“Would you be comfortable with me flirting with you?”
I’ve become fond of asking this question lately. I’m not all that good at telling when people are interested in me, and I find it’s a good way to make sure I’m not going to make anyone uncomfortable. I’m sure it also helps that the few times I’ve asked it, people have enthusiastically consented.
A while ago, a friend of mine mentioned my use of this question in conversation, and someone responded by saying they thought that asking a question like that would kill the mood.
And I felt insecure.
Let’s take a moment to review the context in which this insecurity happened: off the top of my head, I can remember three times I’ve asked someone some variation of this question. Each time, the response was an enthusiastic “yes”, and each time I got the feeling that the person I asked was more comfortable and interested in flirting because I had asked.
It doesn’t kill the mood.
So why, in spite of that evidence, did I feel insecure when someone suggested it would?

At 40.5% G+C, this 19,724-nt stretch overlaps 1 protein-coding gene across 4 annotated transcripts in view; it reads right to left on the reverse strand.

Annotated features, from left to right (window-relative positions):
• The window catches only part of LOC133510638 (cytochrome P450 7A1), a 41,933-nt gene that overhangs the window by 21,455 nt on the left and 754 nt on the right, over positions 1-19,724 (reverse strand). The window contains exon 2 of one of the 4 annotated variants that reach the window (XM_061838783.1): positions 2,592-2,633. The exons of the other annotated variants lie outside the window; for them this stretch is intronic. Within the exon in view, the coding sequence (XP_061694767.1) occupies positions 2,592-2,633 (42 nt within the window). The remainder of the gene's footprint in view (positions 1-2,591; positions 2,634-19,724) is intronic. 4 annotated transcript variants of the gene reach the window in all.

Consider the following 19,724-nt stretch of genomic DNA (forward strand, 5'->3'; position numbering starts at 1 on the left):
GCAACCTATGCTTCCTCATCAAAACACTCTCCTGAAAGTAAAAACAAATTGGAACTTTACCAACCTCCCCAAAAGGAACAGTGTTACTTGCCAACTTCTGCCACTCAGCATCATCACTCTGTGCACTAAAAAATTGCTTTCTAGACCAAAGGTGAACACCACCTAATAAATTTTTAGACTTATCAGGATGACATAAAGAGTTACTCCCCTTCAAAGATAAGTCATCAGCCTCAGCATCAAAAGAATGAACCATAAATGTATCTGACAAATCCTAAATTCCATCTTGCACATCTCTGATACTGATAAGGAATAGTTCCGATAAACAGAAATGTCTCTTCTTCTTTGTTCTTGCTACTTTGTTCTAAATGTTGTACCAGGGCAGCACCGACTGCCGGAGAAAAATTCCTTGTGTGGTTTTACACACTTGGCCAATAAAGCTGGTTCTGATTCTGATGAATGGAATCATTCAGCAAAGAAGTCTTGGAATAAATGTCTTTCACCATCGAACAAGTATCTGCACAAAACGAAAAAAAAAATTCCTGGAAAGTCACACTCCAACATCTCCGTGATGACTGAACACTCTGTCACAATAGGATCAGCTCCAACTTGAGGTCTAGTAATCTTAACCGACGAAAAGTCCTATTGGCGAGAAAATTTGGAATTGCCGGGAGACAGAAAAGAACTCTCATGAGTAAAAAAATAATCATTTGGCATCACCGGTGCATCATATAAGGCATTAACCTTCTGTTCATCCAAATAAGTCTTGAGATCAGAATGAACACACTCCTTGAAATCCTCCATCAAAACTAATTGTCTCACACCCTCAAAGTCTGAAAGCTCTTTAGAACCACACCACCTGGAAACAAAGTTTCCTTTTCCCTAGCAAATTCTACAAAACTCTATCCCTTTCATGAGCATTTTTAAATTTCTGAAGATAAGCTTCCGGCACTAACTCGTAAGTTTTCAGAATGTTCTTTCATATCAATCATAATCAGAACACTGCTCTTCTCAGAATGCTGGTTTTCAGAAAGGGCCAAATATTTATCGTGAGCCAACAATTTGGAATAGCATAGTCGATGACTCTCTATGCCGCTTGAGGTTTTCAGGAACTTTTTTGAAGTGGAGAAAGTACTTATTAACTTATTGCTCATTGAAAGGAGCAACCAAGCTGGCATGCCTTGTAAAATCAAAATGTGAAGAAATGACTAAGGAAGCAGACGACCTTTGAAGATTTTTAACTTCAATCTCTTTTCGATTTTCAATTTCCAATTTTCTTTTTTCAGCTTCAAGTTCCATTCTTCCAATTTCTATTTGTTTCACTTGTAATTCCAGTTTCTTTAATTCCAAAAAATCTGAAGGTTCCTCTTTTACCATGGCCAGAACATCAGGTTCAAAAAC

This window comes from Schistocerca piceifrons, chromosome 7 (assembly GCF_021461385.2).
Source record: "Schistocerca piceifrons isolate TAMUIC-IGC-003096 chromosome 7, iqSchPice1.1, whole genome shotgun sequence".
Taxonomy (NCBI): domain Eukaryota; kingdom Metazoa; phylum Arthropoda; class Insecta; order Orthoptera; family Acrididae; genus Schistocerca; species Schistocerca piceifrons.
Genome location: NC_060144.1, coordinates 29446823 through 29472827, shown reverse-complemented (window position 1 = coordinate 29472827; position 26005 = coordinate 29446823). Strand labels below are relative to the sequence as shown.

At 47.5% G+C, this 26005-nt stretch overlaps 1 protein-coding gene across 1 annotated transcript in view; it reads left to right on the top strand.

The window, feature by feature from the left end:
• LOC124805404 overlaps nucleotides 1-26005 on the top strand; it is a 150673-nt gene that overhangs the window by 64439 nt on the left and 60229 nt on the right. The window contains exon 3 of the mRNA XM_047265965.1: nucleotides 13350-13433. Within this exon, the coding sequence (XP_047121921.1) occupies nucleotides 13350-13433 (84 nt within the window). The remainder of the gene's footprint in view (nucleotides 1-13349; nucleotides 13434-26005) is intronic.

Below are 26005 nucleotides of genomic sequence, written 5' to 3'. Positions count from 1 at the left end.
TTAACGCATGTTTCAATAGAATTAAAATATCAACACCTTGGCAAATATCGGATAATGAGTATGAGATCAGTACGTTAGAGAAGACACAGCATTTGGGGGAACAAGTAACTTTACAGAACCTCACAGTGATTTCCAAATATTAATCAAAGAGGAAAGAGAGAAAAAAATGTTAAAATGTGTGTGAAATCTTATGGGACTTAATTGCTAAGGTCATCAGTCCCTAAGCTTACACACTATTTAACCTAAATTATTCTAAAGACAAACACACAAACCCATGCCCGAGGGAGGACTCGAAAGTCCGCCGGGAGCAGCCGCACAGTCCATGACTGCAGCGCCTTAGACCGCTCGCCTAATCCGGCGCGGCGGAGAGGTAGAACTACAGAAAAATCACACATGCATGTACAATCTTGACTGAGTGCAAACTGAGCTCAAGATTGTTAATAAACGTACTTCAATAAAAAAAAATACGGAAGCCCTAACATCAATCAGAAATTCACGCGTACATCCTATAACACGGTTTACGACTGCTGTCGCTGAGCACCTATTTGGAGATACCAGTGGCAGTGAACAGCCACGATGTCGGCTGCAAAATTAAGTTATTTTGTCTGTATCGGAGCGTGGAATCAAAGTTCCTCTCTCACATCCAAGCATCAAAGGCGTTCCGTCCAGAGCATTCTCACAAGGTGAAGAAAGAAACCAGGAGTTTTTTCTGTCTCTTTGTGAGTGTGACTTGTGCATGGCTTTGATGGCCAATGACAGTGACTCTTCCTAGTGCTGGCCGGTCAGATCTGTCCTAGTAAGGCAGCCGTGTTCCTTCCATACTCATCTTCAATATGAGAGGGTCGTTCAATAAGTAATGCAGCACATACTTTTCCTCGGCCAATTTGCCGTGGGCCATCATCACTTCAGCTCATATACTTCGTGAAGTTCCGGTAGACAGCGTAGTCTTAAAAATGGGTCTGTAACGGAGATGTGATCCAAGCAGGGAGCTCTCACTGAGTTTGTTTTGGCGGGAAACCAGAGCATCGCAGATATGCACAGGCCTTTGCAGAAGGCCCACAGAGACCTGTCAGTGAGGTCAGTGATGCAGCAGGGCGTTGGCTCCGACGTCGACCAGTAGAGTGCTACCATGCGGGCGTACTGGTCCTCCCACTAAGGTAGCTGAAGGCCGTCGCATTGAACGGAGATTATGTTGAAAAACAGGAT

I like this as an example of cultural norms overpowering reason and evidence because it’s one of the most clear-cut examples I have from my own life. Asking if people want to flirt has never killed the mood in my experience. That’s not to say it’s impossible that it might some time, but it is certainly to say that it’s a lot less likely than some people seem to think. I have direct, uniform evidence of it not killing the mood, and yet it is still possible for me to feel insecure about it when people suggest that it would.
What is it about brains that makes them so prone to this type of mistake? Why not spend your time feeling insecure about things you have some rational basis to feel insecure about, brain?